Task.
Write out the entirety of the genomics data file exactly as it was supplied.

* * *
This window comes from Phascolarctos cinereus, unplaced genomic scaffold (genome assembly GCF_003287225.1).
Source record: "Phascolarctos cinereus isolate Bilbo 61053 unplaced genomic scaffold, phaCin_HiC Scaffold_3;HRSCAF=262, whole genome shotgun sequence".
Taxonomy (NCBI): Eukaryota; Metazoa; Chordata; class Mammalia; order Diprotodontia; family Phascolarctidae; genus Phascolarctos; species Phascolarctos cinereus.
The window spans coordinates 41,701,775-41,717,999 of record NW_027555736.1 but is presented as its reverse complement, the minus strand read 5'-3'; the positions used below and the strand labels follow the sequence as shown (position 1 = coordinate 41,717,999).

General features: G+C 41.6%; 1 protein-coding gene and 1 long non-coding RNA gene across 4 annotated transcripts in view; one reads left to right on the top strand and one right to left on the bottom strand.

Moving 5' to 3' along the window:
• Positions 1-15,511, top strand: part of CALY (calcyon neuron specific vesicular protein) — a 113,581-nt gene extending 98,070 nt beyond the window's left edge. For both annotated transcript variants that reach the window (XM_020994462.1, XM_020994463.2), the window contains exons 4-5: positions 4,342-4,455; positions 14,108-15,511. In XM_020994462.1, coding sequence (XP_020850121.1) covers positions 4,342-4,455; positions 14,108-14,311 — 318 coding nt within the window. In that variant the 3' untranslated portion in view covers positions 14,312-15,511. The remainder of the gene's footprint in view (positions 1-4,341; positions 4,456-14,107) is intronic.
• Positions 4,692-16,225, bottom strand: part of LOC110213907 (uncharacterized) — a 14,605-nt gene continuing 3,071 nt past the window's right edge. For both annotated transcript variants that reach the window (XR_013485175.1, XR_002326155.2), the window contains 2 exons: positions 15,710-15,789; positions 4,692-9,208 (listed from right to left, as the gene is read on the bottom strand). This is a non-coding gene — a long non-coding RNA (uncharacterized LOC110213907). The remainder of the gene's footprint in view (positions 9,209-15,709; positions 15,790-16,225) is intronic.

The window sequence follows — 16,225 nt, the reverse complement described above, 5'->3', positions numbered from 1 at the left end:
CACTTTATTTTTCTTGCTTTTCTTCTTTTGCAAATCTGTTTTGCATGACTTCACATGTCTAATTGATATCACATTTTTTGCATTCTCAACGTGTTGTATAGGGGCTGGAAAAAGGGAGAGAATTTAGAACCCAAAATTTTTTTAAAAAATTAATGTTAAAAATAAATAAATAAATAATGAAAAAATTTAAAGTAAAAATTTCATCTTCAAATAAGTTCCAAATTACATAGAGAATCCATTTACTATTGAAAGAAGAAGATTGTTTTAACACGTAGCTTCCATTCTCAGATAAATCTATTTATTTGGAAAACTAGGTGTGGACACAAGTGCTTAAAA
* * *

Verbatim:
This window comes from Phascolarctos cinereus, unplaced genomic scaffold (genome assembly GCF_003287225.1).
Source record: "Phascolarctos cinereus isolate Bilbo 61053 unplaced genomic scaffold, phaCin_HiC Scaffold_3;HRSCAF=262, whole genome shotgun sequence".
Taxonomy (NCBI): Eukaryota; Metazoa; Chordata; class Mammalia; order Diprotodontia; family Phascolarctidae; genus Phascolarctos; species Phascolarctos cinereus.
The window spans coordinates 41,701,775-41,717,999 of record NW_027555736.1 but is presented as its reverse complement, the minus strand read 5'-3'; the positions used below and the strand labels follow the sequence as shown (position 1 = coordinate 41,717,999).

General features: G+C 41.6%; 1 protein-coding gene and 1 long non-coding RNA gene across 4 annotated transcripts in view; one reads left to right on the top strand and one right to left on the bottom strand.

Moving 5' to 3' along the window:
• Positions 1-15,511, top strand: part of CALY (calcyon neuron specific vesicular protein) — a 113,581-nt gene extending 98,070 nt beyond the window's left edge. For both annotated transcript variants that reach the window (XM_020994462.1, XM_020994463.2), the window contains exons 4-5: positions 4,342-4,455; positions 14,108-15,511. In XM_020994462.1, coding sequence (XP_020850121.1) covers positions 4,342-4,455; positions 14,108-14,311 — 318 coding nt within the window. In that variant the 3' untranslated portion in view covers positions 14,312-15,511. The remainder of the gene's footprint in view (positions 1-4,341; positions 4,456-14,107) is intronic.
• Positions 4,692-16,225, bottom strand: part of LOC110213907 (uncharacterized) — a 14,605-nt gene continuing 3,071 nt past the window's right edge. For both annotated transcript variants that reach the window (XR_013485175.1, XR_002326155.2), the window contains 2 exons: positions 15,710-15,789; positions 4,692-9,208 (listed from right to left, as the gene is read on the bottom strand). This is a non-coding gene — a long non-coding RNA (uncharacterized LOC110213907). The remainder of the gene's footprint in view (positions 9,209-15,709; positions 15,790-16,225) is intronic.

The window sequence follows — 16,225 nt, the reverse complement described above, 5'->3', positions numbered from 1 at the left end:
CACTTTATTTTTCTTGCTTTTCTTCTTTTGCAAATCTGTTTTGCATGACTTCACATGTCTAATTGATATCACATTTTTTGCATTCTCAACGTGTTGTATAGGGGCTGGAAAAAGGGAGAGAATTTAGAACCCAAAATTTTTTTAAAAAATTAATGTTAAAAATAAATAAATAAATAATGAAAAAATTTAAAGTAAAAATTTCATCTTCAAATAAGTTCCAAATTACATAGAGAATCCATTTACTATTGAAAGAAGAAGATTGTTTTAACACGTAGCTTCCATTCTCAGATAAATCTATTTATTTGGAAAACTAGGTGTGGACACAAGTGCTTAAAA